Presentation Title

Interaction of the novel WYR domain of flightin with the myosin rod changes its coiled-coil secondary structure

Project Collaborators

Neil Wood

Time

1:00 PM

Location

Jost Foundation Room

Abstract

Structural changes in the myosin II light meromyosin (LMM) that influence thick filament mechanical properties and muscle function are modulated by LMM-binding proteins. Flightin (FLN) is an LMM-binding protein that is indispensable for the function of Drosophila indirect flight muscle (IFM); it impacts the viscoelasticity of thick filaments and plays an essential role in sarcomere organization and structural stability. FLN has a three domain structure that includes WYR, a novel 52 amino acid domain conserved throughout Pancrustacea. FLN mutants lacking either the N-terminal or C-terminal domains flanking WYR partially rescue the IFM phenotype of FLN null flies and implicate the conserved WYR domain as essential for FLN function. In this study, we used Circular Dichroism (CD) to: (1) Test the hypothesis that WYR binds the LMM, (2) characterize the secondary structure of WYR, and (3) examine the structural impact WYR has on the LMM. Resultant ellipticity at 260-190nm reveals a structural profile for WYR and supports an interaction with the LMM that coordinates a conformational shift in both binding partners. We find that the secondary structure of WYR displays predominant negative ellipticity at ~190-192nm with a 222/208 ratio of ~0.38, a trademark of a 310 helix. Deconvolution of the CD spectra using various methods are in consensus that 40-50% of WYR is unstructured and contains a portion of beta structure and helical content. WYR in the context of the LMM shows substantial conformation shifts including an increase in the 222/208 ratio that is maximal at a WYR to LMM ratio of 5:2-5:1. While the LMM alone exhibits a 222/208 ratio of 1.1-1.2, in line with previous reports, the LMM experiences a greater 222/208 ratio with increasing WYR concentration. Our results support the hypothesis that WYR binds the LMM and that this interaction brings about structural changes in the coiled-coil.

Primary Faculty Mentor Name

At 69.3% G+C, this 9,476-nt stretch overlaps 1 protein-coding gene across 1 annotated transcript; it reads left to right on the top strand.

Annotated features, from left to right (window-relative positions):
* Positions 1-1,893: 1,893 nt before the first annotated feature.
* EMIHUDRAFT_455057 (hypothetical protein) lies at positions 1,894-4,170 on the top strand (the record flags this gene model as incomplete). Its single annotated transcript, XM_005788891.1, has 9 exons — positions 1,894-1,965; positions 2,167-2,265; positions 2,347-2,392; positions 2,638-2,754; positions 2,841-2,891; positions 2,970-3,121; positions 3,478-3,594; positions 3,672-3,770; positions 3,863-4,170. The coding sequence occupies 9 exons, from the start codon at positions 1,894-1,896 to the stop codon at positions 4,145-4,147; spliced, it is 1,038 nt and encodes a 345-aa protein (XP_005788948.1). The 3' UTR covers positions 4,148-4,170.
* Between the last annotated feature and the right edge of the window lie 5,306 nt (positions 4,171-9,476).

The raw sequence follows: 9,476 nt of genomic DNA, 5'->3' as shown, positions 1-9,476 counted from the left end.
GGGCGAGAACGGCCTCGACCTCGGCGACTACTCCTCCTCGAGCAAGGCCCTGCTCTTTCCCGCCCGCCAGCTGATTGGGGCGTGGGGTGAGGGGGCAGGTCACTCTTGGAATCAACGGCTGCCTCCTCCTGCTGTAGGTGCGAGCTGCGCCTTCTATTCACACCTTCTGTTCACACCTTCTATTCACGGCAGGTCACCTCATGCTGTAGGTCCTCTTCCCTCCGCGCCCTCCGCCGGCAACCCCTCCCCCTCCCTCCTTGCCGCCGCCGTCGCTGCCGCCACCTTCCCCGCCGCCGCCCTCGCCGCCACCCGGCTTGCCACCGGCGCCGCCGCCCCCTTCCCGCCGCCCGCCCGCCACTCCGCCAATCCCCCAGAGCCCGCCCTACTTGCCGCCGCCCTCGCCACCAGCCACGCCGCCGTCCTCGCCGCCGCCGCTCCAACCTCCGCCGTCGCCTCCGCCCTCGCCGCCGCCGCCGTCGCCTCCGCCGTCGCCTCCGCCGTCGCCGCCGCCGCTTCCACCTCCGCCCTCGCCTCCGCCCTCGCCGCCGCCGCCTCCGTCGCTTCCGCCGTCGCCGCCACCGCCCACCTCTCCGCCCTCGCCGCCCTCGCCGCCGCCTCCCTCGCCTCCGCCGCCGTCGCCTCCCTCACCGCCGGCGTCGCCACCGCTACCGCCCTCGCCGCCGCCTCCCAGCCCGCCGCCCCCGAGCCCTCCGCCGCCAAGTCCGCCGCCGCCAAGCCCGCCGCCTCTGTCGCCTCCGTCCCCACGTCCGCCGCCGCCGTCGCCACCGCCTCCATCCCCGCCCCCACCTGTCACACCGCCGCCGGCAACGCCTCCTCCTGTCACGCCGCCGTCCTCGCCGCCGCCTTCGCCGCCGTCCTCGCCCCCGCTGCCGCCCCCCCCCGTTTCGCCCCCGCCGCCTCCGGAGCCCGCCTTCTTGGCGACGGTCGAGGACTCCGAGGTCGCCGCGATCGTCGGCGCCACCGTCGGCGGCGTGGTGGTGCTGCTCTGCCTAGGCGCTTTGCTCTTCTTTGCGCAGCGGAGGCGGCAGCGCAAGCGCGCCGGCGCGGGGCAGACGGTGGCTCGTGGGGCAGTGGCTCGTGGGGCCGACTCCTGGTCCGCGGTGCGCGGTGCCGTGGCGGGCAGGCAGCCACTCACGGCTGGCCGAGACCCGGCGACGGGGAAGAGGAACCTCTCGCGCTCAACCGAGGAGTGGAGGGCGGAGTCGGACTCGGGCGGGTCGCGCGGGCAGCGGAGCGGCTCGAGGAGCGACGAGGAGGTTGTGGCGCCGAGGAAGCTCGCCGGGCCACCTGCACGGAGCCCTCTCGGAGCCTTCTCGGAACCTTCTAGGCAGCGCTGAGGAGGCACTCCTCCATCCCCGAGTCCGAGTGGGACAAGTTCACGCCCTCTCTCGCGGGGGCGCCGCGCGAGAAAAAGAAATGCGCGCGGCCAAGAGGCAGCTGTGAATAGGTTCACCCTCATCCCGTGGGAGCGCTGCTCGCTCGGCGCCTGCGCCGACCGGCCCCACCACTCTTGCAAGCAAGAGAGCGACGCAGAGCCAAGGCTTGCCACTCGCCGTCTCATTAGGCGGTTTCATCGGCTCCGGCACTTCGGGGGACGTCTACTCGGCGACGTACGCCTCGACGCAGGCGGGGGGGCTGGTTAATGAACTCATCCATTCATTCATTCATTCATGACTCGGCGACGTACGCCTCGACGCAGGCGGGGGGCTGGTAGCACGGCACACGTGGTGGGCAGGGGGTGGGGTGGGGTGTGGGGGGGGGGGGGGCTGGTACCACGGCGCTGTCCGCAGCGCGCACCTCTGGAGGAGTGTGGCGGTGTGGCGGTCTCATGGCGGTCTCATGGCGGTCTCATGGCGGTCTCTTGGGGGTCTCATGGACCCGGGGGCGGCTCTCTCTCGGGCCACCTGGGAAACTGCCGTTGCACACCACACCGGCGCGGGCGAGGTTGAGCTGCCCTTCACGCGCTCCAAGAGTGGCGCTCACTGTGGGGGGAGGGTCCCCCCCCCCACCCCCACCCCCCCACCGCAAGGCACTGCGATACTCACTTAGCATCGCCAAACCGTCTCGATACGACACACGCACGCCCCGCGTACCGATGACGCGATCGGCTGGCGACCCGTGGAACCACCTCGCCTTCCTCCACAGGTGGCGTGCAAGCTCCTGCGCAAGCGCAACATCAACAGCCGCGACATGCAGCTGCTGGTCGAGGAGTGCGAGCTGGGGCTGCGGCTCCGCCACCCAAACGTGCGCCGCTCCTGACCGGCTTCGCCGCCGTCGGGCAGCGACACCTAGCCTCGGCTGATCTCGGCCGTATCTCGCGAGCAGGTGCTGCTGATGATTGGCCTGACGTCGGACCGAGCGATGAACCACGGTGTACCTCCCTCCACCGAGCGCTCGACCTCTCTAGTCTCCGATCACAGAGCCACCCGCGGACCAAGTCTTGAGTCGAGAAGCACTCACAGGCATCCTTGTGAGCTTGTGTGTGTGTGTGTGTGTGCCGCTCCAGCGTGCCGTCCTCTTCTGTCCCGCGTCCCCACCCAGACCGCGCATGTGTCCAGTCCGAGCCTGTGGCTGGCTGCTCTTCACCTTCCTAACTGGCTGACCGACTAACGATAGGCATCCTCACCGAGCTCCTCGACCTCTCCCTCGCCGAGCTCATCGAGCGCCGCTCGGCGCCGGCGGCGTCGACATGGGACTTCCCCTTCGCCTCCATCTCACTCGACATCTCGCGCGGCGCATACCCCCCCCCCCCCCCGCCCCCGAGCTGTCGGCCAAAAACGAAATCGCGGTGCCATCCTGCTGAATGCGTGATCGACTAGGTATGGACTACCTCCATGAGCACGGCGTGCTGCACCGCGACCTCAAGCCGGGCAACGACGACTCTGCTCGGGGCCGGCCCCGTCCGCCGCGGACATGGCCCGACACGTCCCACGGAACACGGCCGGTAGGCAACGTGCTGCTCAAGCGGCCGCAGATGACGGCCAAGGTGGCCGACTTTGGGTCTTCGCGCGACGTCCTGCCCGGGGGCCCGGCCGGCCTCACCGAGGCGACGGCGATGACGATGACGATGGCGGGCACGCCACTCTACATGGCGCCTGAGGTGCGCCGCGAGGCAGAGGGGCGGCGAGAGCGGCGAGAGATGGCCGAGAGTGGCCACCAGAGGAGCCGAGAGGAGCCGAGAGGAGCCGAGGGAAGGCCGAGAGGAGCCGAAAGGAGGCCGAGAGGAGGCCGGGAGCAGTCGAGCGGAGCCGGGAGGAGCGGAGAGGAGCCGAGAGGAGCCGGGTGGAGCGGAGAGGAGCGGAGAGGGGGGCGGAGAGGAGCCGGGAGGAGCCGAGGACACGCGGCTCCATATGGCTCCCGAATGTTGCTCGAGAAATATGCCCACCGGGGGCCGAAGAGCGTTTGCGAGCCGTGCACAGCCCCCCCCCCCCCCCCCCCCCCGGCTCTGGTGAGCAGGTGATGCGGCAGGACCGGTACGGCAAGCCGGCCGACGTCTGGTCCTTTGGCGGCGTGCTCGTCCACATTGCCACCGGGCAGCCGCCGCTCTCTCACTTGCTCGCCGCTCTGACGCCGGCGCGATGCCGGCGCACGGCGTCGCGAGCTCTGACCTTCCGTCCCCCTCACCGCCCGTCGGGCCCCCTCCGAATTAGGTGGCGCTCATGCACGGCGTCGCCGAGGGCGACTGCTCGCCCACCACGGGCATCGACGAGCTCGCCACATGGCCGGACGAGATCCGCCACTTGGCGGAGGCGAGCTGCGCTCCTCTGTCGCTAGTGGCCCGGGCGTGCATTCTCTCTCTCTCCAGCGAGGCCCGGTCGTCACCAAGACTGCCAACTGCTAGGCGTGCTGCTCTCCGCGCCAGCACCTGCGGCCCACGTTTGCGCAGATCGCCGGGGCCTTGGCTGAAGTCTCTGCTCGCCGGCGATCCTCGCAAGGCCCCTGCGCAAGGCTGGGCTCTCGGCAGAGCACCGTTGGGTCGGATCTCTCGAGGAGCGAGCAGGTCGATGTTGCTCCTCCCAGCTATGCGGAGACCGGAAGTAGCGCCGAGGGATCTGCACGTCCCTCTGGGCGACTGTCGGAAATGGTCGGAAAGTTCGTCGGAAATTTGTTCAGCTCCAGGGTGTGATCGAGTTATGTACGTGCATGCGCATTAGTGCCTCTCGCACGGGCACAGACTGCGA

Jim Vigoreaux

Status

Graduate

Student College

College of Arts and Sciences

Program/Major

Biology

Primary Research Category

Biological Sciences

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Interaction of the novel WYR domain of flightin with the myosin rod changes its coiled-coil secondary structure

Structural changes in the myosin II light meromyosin (LMM) that influence thick filament mechanical properties and muscle function are modulated by LMM-binding proteins. Flightin (FLN) is an LMM-binding protein that is indispensable for the function of Drosophila indirect flight muscle (IFM); it impacts the viscoelasticity of thick filaments and plays an essential role in sarcomere organization and structural stability. FLN has a three domain structure that includes WYR, a novel 52 amino acid domain conserved throughout Pancrustacea. FLN mutants lacking either the N-terminal or C-terminal domains flanking WYR partially rescue the IFM phenotype of FLN null flies and implicate the conserved WYR domain as essential for FLN function. In this study, we used Circular Dichroism (CD) to: (1) Test the hypothesis that WYR binds the LMM, (2) characterize the secondary structure of WYR, and (3) examine the structural impact WYR has on the LMM. Resultant ellipticity at 260-190nm reveals a structural profile for WYR and supports an interaction with the LMM that coordinates a conformational shift in both binding partners. We find that the secondary structure of WYR displays predominant negative ellipticity at ~190-192nm with a 222/208 ratio of ~0.38, a trademark of a 310 helix. Deconvolution of the CD spectra using various methods are in consensus that 40-50% of WYR is unstructured and contains a portion of beta structure and helical content. WYR in the context of the LMM shows substantial conformation shifts including an increase in the 222/208 ratio that is maximal at a WYR to LMM ratio of 5:2-5:1. While the LMM alone exhibits a 222/208 ratio of 1.1-1.2, in line with previous reports, the LMM experiences a greater 222/208 ratio with increasing WYR concentration. Our results support the hypothesis that WYR binds the LMM and that this interaction brings about structural changes in the coiled-coil.